In 1959 Frankie Lymon met Elizabeth Waters, who had done time for theft. They got on well and he did try to kick his drug addiction with the help of his road manager Bob Redcross, who had experienced similar problems with Charlie Parker. His mother was having treatment for cancer although the illness was kept from her and when she died in 1960, she was only 39. This put Lymon back on drugs.
The combination of heroin and alcohol made it impossible for Lymon to maintain his career and he was wrecking his voice. Things brightened up when they had a baby, Francine but she died after two days. They married illegally in 1964 as Elizabeth was not divorced and they moved to Philadelphia with Elizabeth becoming a prostitute to earn money for Frankie’s drugs.
Frank Allen of the Searchers was in for a shock. “On my first visit to America with the Searchers in September 1964, we played 42 shows at the Fox Theatre in Brooklyn over seven days I ended one night by calling in at Joey Dee`s Starliter Club in Manhattan. Mike Pender and myself went with Estelle Bennett and Nedra Talley of the Ronettes and Larry Curzon, an executive from The William Morris Agency. The live act on stage, a girl trio called The Rag Dolls, had finished their spot and as we sat chatting, Nedra and Estelle got up to speak to a young man who had just come in. I was introduced to Frankie Lymon. He was into his twenties and had aged a lot. The atmosphere was not casual and he seemed unsettled and worried. I returned to our table and when the girls came back, they explained that he was on the scrounge for money and it was to get drugs. That shocked me as I knew nothing of his addictions. I was thrilled to have shaken his hand but this was so sad.”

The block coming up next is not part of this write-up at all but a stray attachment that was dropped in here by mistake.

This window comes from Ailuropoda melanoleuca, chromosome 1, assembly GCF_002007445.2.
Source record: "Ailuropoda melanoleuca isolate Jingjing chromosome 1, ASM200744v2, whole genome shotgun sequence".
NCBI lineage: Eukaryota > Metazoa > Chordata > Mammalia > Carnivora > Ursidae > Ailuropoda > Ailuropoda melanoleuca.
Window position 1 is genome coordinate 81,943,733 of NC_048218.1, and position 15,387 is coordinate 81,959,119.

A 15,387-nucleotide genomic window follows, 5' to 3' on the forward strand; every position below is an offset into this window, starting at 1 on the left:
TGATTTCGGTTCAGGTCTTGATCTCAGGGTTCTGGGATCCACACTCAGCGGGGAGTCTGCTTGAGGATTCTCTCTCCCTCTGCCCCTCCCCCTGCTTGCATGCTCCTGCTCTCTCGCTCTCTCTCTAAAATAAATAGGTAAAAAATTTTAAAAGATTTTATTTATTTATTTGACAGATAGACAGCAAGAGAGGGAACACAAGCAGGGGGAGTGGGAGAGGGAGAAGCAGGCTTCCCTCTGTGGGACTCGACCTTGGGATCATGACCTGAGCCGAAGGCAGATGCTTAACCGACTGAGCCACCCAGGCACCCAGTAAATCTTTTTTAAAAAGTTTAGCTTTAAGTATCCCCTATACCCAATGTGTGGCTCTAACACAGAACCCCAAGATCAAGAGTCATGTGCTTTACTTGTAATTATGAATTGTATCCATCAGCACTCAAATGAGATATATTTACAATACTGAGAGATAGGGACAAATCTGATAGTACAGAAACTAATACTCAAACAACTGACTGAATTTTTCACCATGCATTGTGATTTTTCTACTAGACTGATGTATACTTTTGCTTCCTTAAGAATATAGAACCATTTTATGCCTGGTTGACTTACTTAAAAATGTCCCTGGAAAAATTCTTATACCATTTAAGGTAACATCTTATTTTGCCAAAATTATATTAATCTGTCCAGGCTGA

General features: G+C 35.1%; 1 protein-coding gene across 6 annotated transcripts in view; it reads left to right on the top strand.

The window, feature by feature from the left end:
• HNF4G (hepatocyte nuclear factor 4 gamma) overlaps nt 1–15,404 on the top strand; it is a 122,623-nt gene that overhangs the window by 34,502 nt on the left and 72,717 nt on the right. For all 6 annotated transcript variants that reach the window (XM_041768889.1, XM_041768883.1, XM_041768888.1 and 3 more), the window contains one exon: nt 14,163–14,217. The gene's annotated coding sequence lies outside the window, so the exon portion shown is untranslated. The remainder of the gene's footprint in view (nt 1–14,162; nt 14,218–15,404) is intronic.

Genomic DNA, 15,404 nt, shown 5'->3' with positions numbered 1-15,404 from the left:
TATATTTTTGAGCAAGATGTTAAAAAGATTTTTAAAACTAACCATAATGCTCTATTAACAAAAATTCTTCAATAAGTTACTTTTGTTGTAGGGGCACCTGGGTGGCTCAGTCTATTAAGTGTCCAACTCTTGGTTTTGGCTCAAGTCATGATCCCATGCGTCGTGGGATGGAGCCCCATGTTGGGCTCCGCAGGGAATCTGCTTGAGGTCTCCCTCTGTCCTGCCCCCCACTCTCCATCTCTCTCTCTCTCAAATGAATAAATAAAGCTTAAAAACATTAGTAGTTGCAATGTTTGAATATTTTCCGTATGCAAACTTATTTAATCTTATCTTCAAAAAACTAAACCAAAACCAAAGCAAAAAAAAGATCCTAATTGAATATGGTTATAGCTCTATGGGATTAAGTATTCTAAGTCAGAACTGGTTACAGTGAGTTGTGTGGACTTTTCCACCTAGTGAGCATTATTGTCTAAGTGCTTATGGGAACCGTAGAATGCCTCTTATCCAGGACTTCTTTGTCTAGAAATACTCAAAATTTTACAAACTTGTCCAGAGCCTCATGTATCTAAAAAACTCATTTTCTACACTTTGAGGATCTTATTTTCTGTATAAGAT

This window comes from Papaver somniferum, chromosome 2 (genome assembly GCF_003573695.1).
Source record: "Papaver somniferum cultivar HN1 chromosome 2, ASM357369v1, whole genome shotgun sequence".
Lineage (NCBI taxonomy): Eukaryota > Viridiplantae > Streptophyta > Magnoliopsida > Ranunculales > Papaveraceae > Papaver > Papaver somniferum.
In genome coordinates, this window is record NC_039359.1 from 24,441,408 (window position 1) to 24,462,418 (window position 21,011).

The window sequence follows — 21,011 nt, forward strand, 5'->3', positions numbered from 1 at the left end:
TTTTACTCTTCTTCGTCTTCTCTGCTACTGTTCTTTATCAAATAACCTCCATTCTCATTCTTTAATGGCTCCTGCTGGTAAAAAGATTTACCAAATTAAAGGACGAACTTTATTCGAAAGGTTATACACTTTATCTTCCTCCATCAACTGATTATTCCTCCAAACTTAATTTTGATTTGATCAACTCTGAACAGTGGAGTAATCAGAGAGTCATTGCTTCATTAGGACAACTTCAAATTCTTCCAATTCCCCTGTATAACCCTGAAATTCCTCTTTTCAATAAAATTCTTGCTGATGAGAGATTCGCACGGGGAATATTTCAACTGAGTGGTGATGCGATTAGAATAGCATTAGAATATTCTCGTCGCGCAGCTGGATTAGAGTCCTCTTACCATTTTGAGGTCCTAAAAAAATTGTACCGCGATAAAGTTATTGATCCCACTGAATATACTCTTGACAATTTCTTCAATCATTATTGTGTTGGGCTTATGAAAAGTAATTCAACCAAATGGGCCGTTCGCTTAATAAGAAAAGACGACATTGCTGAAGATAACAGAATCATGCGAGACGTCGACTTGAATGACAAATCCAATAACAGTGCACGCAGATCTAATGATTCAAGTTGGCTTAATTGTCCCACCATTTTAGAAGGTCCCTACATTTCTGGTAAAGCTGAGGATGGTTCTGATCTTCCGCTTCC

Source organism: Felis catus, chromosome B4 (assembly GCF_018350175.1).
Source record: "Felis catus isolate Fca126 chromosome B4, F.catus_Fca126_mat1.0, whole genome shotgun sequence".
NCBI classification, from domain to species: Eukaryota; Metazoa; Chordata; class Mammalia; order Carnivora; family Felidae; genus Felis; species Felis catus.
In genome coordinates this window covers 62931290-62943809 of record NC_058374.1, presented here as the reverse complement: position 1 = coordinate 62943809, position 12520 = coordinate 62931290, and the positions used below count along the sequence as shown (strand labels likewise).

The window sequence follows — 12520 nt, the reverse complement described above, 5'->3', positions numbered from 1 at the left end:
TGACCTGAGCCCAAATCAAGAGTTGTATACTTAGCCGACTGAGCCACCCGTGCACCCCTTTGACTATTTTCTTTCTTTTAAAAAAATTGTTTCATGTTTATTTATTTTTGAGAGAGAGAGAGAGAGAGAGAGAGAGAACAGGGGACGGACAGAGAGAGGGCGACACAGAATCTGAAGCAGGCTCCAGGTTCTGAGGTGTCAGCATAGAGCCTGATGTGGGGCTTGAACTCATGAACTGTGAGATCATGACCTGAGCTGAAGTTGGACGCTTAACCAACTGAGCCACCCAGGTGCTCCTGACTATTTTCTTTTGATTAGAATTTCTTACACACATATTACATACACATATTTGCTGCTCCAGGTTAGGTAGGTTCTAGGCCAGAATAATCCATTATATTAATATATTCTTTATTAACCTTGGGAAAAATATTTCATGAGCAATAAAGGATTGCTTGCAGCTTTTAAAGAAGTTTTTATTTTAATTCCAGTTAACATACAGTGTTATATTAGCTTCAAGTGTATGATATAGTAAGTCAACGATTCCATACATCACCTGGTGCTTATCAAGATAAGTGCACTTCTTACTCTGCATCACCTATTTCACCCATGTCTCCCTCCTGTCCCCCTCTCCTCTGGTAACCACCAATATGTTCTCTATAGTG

There were occasional records but his work had the same desperate ring as his personal life, although the answer to ‘Who Put The Bomp’, ‘I Put The Bomp’ was surprisingly good – and true! Sessions for 20th Century Fox and Columbia came to naught. Frankie was relying on nostalgia to keep his flagging career alive and he would mime his early singles as he couldn’t perform them acceptably.
Frankie should have been receiving songwriting royalties for ‘Why Do Fools Fall In Love’ from Morris Levy, especially as it had been recorded by the Beach Boys, but to quote Levy’s favourite saying, “You want royalties? Go to England!”
By 1965 George Goldner had lost the rights to his labels through his gambling debts being made good by Morris Levy. Levy also gave Lymon $1,500 for the rights to his half-share of ‘Why Do Fools Fall In Love’ but as the agreement had been drawn up by Levy’s lawyer, it was later argued that it was null and void as he was acting for both sides.
As part of the deal, Goldner told the copyright office that Levy had written the song with Lymon, so Levy had complete control of the song and its publishing. In 1967, it was a US hit for the Happenings, and Lymon had been bought out.
With his $1,500, Lymon left Elizabeth and moved to Los Angeles where he was reunited with Zola Taylor from the Platters. She was to claim that they married in Tijuana in 1965, but there was no documentary evidence of this. His addiction continued with heroin costing him $75 a day.